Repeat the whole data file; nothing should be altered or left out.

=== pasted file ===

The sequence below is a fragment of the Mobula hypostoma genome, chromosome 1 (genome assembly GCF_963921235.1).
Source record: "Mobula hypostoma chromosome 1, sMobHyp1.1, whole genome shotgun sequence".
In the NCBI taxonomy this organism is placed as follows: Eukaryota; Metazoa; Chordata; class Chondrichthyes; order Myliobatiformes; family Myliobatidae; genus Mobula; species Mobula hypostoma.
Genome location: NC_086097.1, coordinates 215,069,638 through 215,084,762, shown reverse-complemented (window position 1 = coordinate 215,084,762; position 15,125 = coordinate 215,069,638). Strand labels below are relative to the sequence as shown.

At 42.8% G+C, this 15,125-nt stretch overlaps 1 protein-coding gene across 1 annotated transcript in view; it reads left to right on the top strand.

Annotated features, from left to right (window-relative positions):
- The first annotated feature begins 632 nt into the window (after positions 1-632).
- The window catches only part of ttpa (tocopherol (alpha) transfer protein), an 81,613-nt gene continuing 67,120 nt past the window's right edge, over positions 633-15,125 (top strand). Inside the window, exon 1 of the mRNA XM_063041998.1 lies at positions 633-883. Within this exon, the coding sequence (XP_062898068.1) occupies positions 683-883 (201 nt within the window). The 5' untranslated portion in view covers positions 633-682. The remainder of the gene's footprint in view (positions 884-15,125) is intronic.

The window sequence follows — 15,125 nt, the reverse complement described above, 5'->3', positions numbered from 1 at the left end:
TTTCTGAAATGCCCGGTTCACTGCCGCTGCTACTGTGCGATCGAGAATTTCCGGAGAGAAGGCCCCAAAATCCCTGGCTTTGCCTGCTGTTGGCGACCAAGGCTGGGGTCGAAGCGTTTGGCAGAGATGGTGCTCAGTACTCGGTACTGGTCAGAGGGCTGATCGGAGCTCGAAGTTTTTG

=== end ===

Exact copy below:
The sequence below is a fragment of the Mobula hypostoma genome, chromosome 1 (genome assembly GCF_963921235.1).
Source record: "Mobula hypostoma chromosome 1, sMobHyp1.1, whole genome shotgun sequence".
In the NCBI taxonomy this organism is placed as follows: Eukaryota; Metazoa; Chordata; class Chondrichthyes; order Myliobatiformes; family Myliobatidae; genus Mobula; species Mobula hypostoma.
Genome location: NC_086097.1, coordinates 215,069,638 through 215,084,762, shown reverse-complemented (window position 1 = coordinate 215,084,762; position 15,125 = coordinate 215,069,638). Strand labels below are relative to the sequence as shown.

At 42.8% G+C, this 15,125-nt stretch overlaps 1 protein-coding gene across 1 annotated transcript in view; it reads left to right on the top strand.

Annotated features, from left to right (window-relative positions):
- The first annotated feature begins 632 nt into the window (after positions 1-632).
- The window catches only part of ttpa (tocopherol (alpha) transfer protein), an 81,613-nt gene continuing 67,120 nt past the window's right edge, over positions 633-15,125 (top strand). Inside the window, exon 1 of the mRNA XM_063041998.1 lies at positions 633-883. Within this exon, the coding sequence (XP_062898068.1) occupies positions 683-883 (201 nt within the window). The 5' untranslated portion in view covers positions 633-682. The remainder of the gene's footprint in view (positions 884-15,125) is intronic.

The window sequence follows — 15,125 nt, the reverse complement described above, 5'->3', positions numbered from 1 at the left end:
TTTCTGAAATGCCCGGTTCACTGCCGCTGCTACTGTGCGATCGAGAATTTCCGGAGAGAAGGCCCCAAAATCCCTGGCTTTGCCTGCTGTTGGCGACCAAGGCTGGGGTCGAAGCGTTTGGCAGAGATGGTGCTCAGTACTCGGTACTGGTCAGAGGGCTGATCGGAGCTCGAAGTTTTTG